“I feel strongly about public lands,” she said.
She used the ride to boost her new Be Good Foundation, which aims to create opportunities for personal discovery, outdoor exploration and access to public lands through cycling and other outdoor endeavors.
Be Good is named for the words Rebecca’s father, Stephen Rusch, wrote at the close of each letter he sent home from his military service to his wife and daughters. An Air Force F-4 pilot, he was shot down and killed in combat over Vietnam in 1972.
About her reception in Arkansas, Rebecca said, “There is something about the bike that people understand. They understand you are committed, you’re out in the open air, it’s human powered and you feel the area. It’s a welcoming thing for both sides in that way.
“I’ve always been an adventurer, even when I was a kid. The bike is a perfect tool to travel and see the world, and see what’s over the next hill. I still have the childlike curiosity and imagination. I like pushing human endurance and what the body is capable of doing. It’s mind exploration, too.”
Rusch wasn’t always so keen about mountain biking. Until 13 years ago, she said it was the least favorite of the things she did when she was busy with adventure racing—her preoccupation when she first came to Ketchum in 2001.
She had lots of athletic preoccupations. But Rusch didn’t find a place to flourish until she arrived in Ketchum 18 years ago in her 1975 Bronco after roaming the West for six years. Here, she found a town full of endurance athletes, with easy access to training spots.
Hailing from Illinois, where she competed for a state championship cross-country running team at Downers Grove North High School, Rusch managed rock-climbing gyms in Southern California and also became a member of the U.S. Whitewater Rafting Team. Still searching and living out of her Bronco with keys to four different houses of friends in resort areas, Rusch gravitated to the Eco-Challenge series of adventure races. She was the only woman on the U.S. team winning the 12th Raid Gauloises, a 513-mile adventure race in central Asia, back in 2003. She was a national champion in orienteering, as well.
By 2006, Rusch had learned from multi-day racing that her ability to absorb punishment, shrug off sleep deprivation and still maintain keen organizational skills—no down time, that is—were perfect for her new obsession with 24-hour solo mountain bike races.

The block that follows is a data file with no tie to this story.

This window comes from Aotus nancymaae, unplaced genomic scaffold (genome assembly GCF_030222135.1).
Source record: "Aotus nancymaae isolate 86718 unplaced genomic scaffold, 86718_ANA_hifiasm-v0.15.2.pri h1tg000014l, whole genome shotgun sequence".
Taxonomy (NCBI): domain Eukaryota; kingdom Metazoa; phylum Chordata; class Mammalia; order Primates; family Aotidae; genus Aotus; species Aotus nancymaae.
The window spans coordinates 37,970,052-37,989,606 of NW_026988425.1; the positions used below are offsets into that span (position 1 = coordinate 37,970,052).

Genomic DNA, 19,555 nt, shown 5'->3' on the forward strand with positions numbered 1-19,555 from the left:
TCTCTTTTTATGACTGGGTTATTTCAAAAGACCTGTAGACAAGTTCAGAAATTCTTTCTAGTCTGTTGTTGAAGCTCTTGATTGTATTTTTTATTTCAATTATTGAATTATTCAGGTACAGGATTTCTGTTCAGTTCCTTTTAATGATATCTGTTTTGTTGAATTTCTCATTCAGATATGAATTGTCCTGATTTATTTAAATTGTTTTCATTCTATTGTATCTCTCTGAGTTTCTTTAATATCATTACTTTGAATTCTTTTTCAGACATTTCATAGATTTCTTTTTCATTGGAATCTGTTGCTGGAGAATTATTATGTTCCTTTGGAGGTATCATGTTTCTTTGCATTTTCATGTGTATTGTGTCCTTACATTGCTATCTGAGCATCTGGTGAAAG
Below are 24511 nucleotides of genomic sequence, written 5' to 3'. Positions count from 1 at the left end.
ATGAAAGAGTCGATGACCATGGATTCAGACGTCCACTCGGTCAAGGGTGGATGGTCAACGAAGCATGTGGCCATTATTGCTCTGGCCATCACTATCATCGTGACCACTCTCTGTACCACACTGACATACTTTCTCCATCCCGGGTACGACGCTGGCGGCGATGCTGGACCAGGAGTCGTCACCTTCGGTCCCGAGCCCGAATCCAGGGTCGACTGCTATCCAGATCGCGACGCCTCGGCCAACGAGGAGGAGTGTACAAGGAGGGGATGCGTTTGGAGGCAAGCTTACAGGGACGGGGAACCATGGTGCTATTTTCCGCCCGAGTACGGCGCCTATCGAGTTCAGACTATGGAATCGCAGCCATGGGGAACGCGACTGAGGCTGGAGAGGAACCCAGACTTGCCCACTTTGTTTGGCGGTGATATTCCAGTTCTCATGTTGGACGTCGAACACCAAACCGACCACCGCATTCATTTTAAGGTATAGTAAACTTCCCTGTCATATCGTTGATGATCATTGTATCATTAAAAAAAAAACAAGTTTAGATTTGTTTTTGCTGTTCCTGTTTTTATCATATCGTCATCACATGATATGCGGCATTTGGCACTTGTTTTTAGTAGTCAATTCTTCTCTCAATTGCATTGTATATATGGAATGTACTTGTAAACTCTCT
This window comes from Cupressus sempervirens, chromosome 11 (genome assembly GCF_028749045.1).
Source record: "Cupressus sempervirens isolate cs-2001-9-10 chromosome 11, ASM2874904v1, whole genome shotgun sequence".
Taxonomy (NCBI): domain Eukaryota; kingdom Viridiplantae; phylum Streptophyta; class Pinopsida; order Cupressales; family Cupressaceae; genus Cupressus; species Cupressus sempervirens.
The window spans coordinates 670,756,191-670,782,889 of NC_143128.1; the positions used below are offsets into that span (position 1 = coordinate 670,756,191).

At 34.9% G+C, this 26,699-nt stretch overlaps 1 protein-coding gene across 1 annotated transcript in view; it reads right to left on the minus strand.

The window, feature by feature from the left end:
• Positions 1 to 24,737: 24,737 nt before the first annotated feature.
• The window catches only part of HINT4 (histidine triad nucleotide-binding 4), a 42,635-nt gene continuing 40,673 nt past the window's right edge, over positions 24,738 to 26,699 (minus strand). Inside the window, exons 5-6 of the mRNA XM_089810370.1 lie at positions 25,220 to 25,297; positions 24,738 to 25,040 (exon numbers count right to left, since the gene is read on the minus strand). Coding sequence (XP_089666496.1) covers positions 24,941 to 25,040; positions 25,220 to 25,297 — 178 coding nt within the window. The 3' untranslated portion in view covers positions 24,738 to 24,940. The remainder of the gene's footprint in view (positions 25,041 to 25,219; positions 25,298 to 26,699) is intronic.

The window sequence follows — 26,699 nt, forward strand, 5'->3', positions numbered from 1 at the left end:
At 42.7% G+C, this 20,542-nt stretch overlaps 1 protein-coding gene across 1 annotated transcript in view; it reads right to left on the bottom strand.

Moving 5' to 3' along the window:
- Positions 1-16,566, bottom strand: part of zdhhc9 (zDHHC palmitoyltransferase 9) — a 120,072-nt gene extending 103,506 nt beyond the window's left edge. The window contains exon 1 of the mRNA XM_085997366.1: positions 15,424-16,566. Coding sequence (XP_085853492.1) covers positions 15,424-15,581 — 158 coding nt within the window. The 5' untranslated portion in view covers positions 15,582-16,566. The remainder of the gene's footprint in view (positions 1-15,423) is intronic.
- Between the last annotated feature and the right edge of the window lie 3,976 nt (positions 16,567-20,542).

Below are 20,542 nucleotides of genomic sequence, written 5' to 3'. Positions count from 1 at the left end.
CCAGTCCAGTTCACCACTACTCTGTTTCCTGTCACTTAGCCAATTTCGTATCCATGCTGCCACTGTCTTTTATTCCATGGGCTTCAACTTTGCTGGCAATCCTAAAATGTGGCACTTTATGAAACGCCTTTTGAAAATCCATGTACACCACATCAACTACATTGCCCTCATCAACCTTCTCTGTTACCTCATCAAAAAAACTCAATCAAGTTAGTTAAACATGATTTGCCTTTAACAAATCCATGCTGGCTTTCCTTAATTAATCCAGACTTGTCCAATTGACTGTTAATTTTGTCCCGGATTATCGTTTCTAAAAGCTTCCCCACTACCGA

The rest is derailleur history for a cyclist who has become a seven-time world champion on the bike. Last June 1-2, for example, Rusch rode away victorious at the inaugural Dirty Kanza Extra Large (XL) 350-mile bicycle race near Emporia, Kansas.
Rusch was the first female finisher with a time of 28 hours, 27 minutes and 2 seconds. She finished fourth overall in the by-invitation-only 350-mile field of only 34 cyclists.
She first competed in the 200-mile Dirty Kanza seven years ago. It ignited a passion for gravel riding that led to Rusch’s starting her Rebecca’s Private Idaho, now held over Labor Day weekend in the Ketchum area. This year’s event is set for Aug. 29 to Sept. 1.
Last year, the sixth annual Rebecca’s Private Idaho attracted nearly 800 holiday mountain bikers, a new record for Rusch’s backcountry trail ride through the Pioneer Mountains. She has become a pied piper for cycling.
She calls it “the Gravel Less Traveled.” In March of 2018, Outside magazine heralded “RPI” as one of the “25 Best Bike Rides in the World Right Now,” and that included trips in France, Italy, New Zealand, Ecuador and South Africa.
On top of that, Rusch was planning to return from competing in this year’s Dirty Kanza and be the guiding force for her Rusch Academy from June 5-9 headquartered at Wild Horse Creek Ranch in the Pioneers.
Designed to sharpen the physical and mental edges of participants, Rusch Academy offers four days of fully supported backcountry bike rides plus daily education classes and wellness sessions. Daily rides range from 20 to 75 miles, with plenty of elevation gain in different ability groups.
In many respects, she views cycling and her Be Good Foundation as vehicles to get more people on bikes and protect public lands in the U.S.—using cycling for social change and for changing our communities.
Her friend and training partner Karoline Droege, of Ketchum, has said about Rusch, “Motivationally, she has given me perspective about how far it’s possible to push myself.
“Now, when I’m taking a long mountain bike ride and my back starts to hurt and feel uncomfortable, I’ve learned to suck it up a little. She has taught me how to approach a race, but she’s super-motivating just as a person.”